By Tejas Athni
The RV Safe Parking Program, designed to provide up to 20 local RV dwellers with designated overnight parking space and access to restrooms, portable showers and laundry services, was launched in East Palo Alto on May 1.
The initiative comes as Palo Alto’s housing affordability crisis continues to intensify, where large numbers of people have increasingly moved into RVs and motorhomes due to rising housing prices in areas such as East Bay, Santa Clara and San Mateo counties.
The Safe Parking program
Between 7:30 p.m. and 7:00 a.m., RV residents can park in the safe lot, which is located at 1798 Bay Road and monitored by city security guards. The time limit is set in accordance with city zoning laws, which prohibit the usage of the lot as a permanent parking facility.
The program is a one-year pilot, with the majority of funding coming from the city’s general fund and from Measure O, a voter-approved business-license tax on residential rentals. Geared towards veterans, families, seniors and disabled persons, the $300,000 city-approved program is run by Project WeHope, a nonprofit that aims to provide shelter and support to East Palo Alto’s homeless population.
The City Council unanimously approved the project in July 2018 in response to the shelter crisis of East Palo Alto, a citywide declaration under Government Code 8698 that a certain number of people do not have access to housing, causing safety or health issues.
Over the past year of planning, city officials aimed to identify a location that can be used for a 24-hour RV parking, but were unsuccessful.
“For about the last 15 to 18 months, we have been working with the city to develop a safe parking program specifically for RVs,” said Alicia Garcia, the Project WeHope Associate Director, in an interview with Palo Alto Online.
Mountain View may soon follow East Palo Alto in developing a safe parking initiative for RVs. The city declared a shelter crisis in March, and the Mountain View City Council is moving towards voting on a lease proposal for land at the southwest corner of East Evelyn Avenue and Pioneer Way.
Housing prices and rent costs have been consistently rising for years in the Bay Area. In 2019, the average rent for a two-bedroom Palo Alto apartment was priced at $3,163 on the website RentCafe. This marks a 4-percent increase from the already-pricey numbers of the previous year.
However, while housing prices may be rising, the salaries and paychecks of many blue-collar and service workers have not. The constant struggle to stay on top of bills has increased economic burdens and affected quality of life for many Bay Area residents.
Moving into an RV is one of the only alternatives for citizens who aren’t able to afford increasing housing costs — and often, the only way they can continue to support themselves and their families. As of the 2017 census, San Mateo County estimated that a third of its 1,250 homeless population lived in a vehicle.
Jose Rodriguez, spokesman for the RV Families Association of East Palo Alto, is a construction laborer and U.S. military veteran who is currently out of work due to disabilities. He lives with his family in ‘Cooley Landing’ in East Palo Alto, a small community of nearly 50 RVs.
More funding from the billionaires of Silicon Valley needs to go toward solving the problem they created, Rodriguez told Peninsula Press. Local communities try to solve the problem, he added, while the desperate realities of transient living pervade daily life.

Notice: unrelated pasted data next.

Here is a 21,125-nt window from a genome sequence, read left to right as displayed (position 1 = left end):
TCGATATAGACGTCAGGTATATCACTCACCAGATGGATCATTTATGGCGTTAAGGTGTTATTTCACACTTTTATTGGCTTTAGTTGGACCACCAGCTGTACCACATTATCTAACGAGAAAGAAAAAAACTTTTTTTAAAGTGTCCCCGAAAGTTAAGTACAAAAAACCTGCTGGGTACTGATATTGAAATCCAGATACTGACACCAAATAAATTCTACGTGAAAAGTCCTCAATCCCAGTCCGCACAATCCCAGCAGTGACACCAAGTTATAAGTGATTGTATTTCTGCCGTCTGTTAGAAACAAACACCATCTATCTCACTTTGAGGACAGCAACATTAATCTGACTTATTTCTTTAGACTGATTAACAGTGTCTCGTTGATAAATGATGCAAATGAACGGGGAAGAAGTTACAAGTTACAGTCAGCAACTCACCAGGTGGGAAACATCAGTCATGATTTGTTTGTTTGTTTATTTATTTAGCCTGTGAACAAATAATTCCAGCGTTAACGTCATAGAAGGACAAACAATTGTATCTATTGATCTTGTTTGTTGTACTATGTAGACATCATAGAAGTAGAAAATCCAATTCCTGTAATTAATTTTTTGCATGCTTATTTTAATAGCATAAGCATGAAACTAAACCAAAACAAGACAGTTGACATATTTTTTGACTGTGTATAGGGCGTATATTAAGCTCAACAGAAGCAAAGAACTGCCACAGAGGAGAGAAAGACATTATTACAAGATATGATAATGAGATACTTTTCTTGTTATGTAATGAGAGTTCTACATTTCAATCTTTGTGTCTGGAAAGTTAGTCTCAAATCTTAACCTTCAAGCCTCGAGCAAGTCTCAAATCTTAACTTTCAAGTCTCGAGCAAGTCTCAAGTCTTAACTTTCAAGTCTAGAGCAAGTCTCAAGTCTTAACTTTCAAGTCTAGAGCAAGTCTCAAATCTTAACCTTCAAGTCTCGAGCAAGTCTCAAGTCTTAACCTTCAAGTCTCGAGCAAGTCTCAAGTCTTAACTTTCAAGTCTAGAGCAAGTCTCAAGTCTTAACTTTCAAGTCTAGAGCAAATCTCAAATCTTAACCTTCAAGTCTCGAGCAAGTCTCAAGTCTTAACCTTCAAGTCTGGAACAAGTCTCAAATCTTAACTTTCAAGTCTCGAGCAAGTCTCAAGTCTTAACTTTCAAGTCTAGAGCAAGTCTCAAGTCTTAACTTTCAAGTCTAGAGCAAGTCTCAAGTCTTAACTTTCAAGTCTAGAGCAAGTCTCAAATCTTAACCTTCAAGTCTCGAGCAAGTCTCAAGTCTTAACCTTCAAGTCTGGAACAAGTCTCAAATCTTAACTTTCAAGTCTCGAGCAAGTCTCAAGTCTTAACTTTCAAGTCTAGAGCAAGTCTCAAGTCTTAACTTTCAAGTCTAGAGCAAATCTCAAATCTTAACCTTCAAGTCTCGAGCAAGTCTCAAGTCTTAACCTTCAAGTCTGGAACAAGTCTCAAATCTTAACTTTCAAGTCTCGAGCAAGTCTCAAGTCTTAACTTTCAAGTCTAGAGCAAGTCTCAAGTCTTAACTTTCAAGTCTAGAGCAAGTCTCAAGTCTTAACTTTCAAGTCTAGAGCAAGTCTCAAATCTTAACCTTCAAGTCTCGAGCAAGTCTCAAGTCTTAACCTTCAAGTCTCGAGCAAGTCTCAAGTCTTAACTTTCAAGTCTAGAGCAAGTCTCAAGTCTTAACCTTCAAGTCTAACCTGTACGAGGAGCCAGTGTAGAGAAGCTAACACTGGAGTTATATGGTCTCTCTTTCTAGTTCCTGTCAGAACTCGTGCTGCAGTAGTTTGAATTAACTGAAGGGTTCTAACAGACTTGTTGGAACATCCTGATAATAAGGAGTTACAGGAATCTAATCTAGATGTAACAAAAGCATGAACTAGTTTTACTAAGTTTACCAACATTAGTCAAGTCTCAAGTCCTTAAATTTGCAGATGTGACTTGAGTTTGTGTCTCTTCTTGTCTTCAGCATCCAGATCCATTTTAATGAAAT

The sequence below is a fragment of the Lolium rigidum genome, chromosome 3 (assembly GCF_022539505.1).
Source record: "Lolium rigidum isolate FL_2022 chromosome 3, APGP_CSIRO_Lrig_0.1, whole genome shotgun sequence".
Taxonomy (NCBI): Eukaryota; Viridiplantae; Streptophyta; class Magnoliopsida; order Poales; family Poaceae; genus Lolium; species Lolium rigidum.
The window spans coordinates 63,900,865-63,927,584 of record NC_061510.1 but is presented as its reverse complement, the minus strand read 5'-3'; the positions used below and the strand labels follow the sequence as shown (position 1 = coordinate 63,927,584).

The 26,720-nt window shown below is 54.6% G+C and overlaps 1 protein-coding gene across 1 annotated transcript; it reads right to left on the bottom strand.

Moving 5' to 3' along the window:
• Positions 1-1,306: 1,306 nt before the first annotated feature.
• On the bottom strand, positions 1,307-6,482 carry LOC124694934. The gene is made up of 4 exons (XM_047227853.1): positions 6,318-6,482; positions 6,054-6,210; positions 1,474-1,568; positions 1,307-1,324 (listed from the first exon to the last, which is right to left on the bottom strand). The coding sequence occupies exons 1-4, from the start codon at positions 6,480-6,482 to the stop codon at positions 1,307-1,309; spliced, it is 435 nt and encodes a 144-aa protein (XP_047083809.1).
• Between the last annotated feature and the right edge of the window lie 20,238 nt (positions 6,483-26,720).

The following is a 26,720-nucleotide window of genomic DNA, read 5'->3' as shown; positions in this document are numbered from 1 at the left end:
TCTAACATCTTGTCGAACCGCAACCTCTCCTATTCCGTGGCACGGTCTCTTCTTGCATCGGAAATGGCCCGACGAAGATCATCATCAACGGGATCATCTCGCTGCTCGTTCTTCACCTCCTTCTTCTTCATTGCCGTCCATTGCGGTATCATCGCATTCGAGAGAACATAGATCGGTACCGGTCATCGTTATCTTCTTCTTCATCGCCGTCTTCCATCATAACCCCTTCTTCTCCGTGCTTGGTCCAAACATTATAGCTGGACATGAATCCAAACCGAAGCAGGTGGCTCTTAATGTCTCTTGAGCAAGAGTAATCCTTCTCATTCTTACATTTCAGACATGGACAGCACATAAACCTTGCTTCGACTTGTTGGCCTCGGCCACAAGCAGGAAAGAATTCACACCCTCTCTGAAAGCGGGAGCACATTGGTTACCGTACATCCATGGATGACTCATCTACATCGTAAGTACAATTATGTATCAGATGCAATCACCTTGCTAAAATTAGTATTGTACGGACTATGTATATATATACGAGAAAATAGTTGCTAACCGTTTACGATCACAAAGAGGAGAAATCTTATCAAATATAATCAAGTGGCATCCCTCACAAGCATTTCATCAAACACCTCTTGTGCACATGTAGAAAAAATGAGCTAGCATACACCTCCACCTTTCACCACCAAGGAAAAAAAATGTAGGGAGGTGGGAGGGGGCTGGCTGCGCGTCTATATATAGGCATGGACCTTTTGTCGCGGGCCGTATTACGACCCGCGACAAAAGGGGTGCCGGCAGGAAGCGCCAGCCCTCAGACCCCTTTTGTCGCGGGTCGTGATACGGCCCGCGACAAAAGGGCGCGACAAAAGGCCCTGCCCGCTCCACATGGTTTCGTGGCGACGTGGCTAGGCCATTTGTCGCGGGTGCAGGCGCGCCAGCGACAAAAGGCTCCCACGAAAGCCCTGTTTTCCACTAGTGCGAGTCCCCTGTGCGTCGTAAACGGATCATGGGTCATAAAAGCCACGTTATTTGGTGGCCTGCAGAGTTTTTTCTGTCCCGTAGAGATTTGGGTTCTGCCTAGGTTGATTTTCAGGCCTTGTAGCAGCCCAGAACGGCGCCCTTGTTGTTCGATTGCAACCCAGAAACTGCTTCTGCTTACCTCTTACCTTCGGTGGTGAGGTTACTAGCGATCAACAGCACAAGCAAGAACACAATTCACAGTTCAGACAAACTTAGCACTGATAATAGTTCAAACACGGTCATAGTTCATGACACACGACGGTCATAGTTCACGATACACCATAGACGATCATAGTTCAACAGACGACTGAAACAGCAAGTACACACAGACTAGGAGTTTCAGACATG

Others, such as Scott Rodvold, have also faced the burden of the housing affordability crisis. A disabled father, Rodvold stated that a combination of factors such as his health, financial difficulties and his divorce have forced him and his 12-year-old son to live in a motorhome.
“I had no choice,” said Rodvold to FOX KTVU. “It was either to live in my van or live in a park or live in the streets just right over here.”
RV dwellers, though, have been facing backlash from the city public. Worried about trash and sewage problems, urban parking space issues and public safety concerns, the city has been looking for solutions for over a year. Many RV residents have also been threatened with eviction, yet they have no place left to go.
“The RV situation is not going to go away,” said Ruben Abrica, a member of the East Palo Alto city council, in an interview with The Mercury News. “They have no other place to go, so they end up on the street.”
The need for long-term solutions
East Palo Alto’s RV Safe Parking program is the first of its kind in the area, pioneering an intervention that was previously missing from cities facing housing shortages. Within a week of its inception, there has already been much praise for the initiative, especially from those living in RVs.
Randolph Parker, one of the first program participants to arrive at the lot, stated to Palo Alto Online that he’s glad to finally be able to park at night without the worry of harassment. To be quietly left alone is a “blessing in itself,” he said.
While the Safe Parking initiative marks the first of its type, there is still much work to be done in both Palo Alto and surrounding cities. Project WeHope, for example, is actively working to facilitate safe parking in other cities such as Oakland, Oroville and San Jose. The logistics of a long-term solution to the RV and housing affordability crisis, however, have yet to be worked out.
But for now, the RV Safe Parking Program marks city progress toward fixing the crisis.
“I’m liking every bit of it,” said Randolph Parker, an RV resident in Palo Alto, in an interview with Palo Alto Online. “[It’s] like when you’re drowning and all of a sudden somebody grabs you.”
Contact Tejas Athni at tathni ‘at’ stanford.edu.